Ill. 495, where a cause was dismissed on the defendant's motion because no declaration had been fi]edby the first day of the second term, the court awarding to defendant a judgment for costs, but giving no judgment for return of the property. About two years thereafter, and after the lapse of the term at which the cause was dismissed, defendant moved to amend the judgment, as is done in this case, by the addition of a judgment for return of the property. Such motion was allowed, and on appeal the supreme court reversed the action of the court, holding that the court had no supervisory power over the judgment after the expiration of the term at which it was rendered; that the amendment made was a ,U1a,tter of substance, and not a mere matter of form; and that although the court on the dismissal of the case had the right to render a judgment for return of the property, it by no means followed that it could 'several years afterwards review its own Judgment and enter. the judgment that should have been entered in the first instance. And to the same effect are Troutman v. Hills, 5 Bradw.. 396j Becker v. Sauter, 89 Ill. 596; Jones v. Randolph, 104 U. S. 1l0jLinder v. Lewis, 1 Fed. Rep. 378. The statute, it will be seen, provides for just such a judgment as was entered in this case, if it shall appear that the plaihtiff since the commencement of the suit has become entitled to the possession of the property in question; and, in the absence of proof to the contrary, the court will presume that ,the judgment was in accordance with the proof before the court. But even if proof was now offered showing conclusively that at the time the judgment of dismissal was entered there was nothing before the court which would authorize the court to deny the judgment for return of the property, such proo( could not now be heard, as that would be in effect correcting the error of th.. court after the term had closed. The motion must be overruled.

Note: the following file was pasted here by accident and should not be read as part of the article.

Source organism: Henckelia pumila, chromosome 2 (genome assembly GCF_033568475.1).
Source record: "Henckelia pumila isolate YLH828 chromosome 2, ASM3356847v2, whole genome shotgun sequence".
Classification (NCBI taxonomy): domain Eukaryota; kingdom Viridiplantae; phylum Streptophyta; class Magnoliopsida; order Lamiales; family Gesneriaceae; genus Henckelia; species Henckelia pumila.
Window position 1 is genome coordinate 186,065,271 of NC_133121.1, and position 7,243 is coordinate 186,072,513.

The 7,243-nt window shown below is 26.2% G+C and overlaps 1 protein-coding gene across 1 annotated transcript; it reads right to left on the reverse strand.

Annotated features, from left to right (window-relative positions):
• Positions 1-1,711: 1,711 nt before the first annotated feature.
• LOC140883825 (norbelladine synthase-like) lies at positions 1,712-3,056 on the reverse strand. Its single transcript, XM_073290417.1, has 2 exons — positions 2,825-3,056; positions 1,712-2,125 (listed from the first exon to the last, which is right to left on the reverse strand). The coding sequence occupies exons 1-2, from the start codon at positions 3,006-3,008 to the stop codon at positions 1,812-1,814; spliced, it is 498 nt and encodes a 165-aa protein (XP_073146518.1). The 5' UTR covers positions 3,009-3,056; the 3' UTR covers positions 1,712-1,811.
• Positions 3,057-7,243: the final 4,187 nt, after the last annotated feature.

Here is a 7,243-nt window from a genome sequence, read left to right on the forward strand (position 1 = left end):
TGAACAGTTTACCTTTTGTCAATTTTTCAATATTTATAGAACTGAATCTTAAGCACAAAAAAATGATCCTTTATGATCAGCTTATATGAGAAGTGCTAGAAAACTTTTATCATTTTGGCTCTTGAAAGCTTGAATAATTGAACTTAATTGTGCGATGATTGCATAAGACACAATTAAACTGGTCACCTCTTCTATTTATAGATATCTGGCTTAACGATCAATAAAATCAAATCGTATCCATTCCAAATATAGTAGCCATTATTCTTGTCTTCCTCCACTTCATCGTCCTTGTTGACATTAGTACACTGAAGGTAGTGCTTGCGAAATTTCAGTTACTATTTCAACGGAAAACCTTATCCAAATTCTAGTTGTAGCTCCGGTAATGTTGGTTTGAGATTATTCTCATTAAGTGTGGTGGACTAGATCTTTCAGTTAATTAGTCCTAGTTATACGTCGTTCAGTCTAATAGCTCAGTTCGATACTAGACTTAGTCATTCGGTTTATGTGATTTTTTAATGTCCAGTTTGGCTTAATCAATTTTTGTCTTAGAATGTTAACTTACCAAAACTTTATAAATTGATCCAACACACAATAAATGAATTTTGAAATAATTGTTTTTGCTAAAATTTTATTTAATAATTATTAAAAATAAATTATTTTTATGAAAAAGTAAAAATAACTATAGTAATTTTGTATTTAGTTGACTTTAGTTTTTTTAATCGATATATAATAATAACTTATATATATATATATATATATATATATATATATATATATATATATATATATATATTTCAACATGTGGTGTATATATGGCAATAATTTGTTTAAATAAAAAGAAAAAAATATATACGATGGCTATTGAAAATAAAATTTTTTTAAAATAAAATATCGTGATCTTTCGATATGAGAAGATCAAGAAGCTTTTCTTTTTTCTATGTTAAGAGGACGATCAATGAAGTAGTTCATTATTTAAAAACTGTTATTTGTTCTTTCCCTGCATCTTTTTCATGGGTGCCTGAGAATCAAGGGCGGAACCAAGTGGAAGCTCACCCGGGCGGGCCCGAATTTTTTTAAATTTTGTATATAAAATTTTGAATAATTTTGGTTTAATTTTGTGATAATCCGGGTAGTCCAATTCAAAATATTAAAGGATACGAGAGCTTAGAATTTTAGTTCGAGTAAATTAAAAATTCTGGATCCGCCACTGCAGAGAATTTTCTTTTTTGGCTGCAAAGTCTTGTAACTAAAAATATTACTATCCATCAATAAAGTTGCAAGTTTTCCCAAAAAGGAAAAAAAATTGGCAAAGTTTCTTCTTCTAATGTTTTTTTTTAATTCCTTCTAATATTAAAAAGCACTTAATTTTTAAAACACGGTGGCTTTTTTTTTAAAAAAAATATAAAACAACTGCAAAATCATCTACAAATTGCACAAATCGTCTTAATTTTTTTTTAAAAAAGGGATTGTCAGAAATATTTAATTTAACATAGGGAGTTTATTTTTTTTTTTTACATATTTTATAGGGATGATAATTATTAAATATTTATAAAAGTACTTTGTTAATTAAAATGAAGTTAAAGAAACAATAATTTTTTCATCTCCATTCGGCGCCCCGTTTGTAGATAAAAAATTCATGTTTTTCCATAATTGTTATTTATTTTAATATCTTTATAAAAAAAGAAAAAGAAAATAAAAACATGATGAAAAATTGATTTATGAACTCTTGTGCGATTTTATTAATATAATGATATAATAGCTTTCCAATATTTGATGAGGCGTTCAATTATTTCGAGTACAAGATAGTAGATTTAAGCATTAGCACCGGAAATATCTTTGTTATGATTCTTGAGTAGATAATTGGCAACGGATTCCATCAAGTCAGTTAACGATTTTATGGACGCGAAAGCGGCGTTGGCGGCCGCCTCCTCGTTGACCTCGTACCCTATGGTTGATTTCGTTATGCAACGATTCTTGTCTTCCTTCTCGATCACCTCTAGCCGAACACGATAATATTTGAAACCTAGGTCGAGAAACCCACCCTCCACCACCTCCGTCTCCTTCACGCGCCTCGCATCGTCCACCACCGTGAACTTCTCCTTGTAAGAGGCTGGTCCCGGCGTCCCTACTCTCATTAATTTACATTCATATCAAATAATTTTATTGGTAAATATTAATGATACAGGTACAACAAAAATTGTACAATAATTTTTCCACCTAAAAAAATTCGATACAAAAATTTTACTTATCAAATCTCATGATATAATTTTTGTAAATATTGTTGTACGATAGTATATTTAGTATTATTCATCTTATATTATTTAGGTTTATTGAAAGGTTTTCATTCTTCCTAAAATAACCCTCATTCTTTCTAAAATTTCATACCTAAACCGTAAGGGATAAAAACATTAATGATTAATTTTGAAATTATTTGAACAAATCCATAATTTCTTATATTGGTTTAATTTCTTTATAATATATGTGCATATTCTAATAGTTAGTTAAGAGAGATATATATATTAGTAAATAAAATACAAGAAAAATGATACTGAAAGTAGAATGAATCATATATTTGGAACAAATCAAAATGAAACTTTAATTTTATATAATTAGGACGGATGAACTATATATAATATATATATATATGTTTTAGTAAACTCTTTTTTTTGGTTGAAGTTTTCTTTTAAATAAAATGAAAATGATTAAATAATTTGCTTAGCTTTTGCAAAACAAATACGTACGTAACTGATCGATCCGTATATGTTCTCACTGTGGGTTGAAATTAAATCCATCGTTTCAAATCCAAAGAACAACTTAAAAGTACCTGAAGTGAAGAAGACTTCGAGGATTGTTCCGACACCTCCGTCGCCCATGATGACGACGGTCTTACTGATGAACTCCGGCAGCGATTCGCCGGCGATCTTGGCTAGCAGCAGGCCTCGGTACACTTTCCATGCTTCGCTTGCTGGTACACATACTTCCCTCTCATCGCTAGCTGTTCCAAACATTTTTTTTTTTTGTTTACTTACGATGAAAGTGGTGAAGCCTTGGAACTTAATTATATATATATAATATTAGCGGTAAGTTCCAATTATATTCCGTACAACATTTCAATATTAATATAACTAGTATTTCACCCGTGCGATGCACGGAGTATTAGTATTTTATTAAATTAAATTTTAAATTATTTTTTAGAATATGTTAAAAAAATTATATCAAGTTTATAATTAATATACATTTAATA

Ex parte KINNEBREW.
(C'ircuit Court, N. D. Georgia. March 19,1888.)
INTOXICATING LIQUORS-CONSTITUTIONALITY OF ACTS-REGULATION OF COM:' LOCAL OPTION LAW
The Georgia local option act of September 18, 1885, which, after prohibiting the sale oj' liquor, provides, "that nothing in this act shall be so construed'as to prevent the manufacture, sale. and use of domestic wines or cider, "etc., in excepting domestic wines from the prohibition must be taken as also excepting other wines, and so construed is not in violation of Const.· U. S. art. 1, § 1:1, giving to congress the power to regulate interstate commerce.
COURTS.,...FEDERAL JURISDICTION-FEDERAL QUESTION.
Whether the objectionablepa,rt of the Georgia local option act of September 18, 1885, being separated, the rest may stand alone, Is not a question arising under the United States constitution, or a law or treaty of the Uniterl States. When a defendant has been indicted for violation of the Georgia local option act of September 18, 1885, the validity of which Is for the state court to
SAME-DUE PROCESS OF LAW.